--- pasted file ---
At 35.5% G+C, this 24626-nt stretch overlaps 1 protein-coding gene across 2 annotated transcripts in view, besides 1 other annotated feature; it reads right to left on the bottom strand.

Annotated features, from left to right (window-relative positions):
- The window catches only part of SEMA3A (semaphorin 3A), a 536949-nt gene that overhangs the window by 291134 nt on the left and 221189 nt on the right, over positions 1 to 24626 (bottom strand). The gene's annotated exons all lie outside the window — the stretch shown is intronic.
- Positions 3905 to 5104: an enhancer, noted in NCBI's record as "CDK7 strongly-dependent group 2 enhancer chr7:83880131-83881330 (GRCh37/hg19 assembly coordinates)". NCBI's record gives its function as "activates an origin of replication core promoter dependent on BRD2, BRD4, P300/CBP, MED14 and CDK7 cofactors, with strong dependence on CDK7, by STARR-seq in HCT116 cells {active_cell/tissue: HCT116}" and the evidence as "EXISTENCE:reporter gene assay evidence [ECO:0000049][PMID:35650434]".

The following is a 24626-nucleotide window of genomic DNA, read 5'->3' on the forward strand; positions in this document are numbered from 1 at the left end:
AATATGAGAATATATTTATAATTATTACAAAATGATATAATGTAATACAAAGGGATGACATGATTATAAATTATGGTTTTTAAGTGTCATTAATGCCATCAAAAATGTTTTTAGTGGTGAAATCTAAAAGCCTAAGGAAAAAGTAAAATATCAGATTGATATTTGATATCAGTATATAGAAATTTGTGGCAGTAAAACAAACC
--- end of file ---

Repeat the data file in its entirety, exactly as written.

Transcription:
At 35.5% G+C, this 24626-nt stretch overlaps 1 protein-coding gene across 2 annotated transcripts in view, besides 1 other annotated feature; it reads right to left on the bottom strand.

Annotated features, from left to right (window-relative positions):
- The window catches only part of SEMA3A (semaphorin 3A), a 536949-nt gene that overhangs the window by 291134 nt on the left and 221189 nt on the right, over positions 1 to 24626 (bottom strand). The gene's annotated exons all lie outside the window — the stretch shown is intronic.
- Positions 3905 to 5104: an enhancer, noted in NCBI's record as "CDK7 strongly-dependent group 2 enhancer chr7:83880131-83881330 (GRCh37/hg19 assembly coordinates)". NCBI's record gives its function as "activates an origin of replication core promoter dependent on BRD2, BRD4, P300/CBP, MED14 and CDK7 cofactors, with strong dependence on CDK7, by STARR-seq in HCT116 cells {active_cell/tissue: HCT116}" and the evidence as "EXISTENCE:reporter gene assay evidence [ECO:0000049][PMID:35650434]".

The following is a 24626-nucleotide window of genomic DNA, read 5'->3' on the forward strand; positions in this document are numbered from 1 at the left end:
AATATGAGAATATATTTATAATTATTACAAAATGATATAATGTAATACAAAGGGATGACATGATTATAAATTATGGTTTTTAAGTGTCATTAATGCCATCAAAAATGTTTTTAGTGGTGAAATCTAAAAGCCTAAGGAAAAAGTAAAATATCAGATTGATATTTGATATCAGTATATAGAAATTTGTGGCAGTAAAACAAACC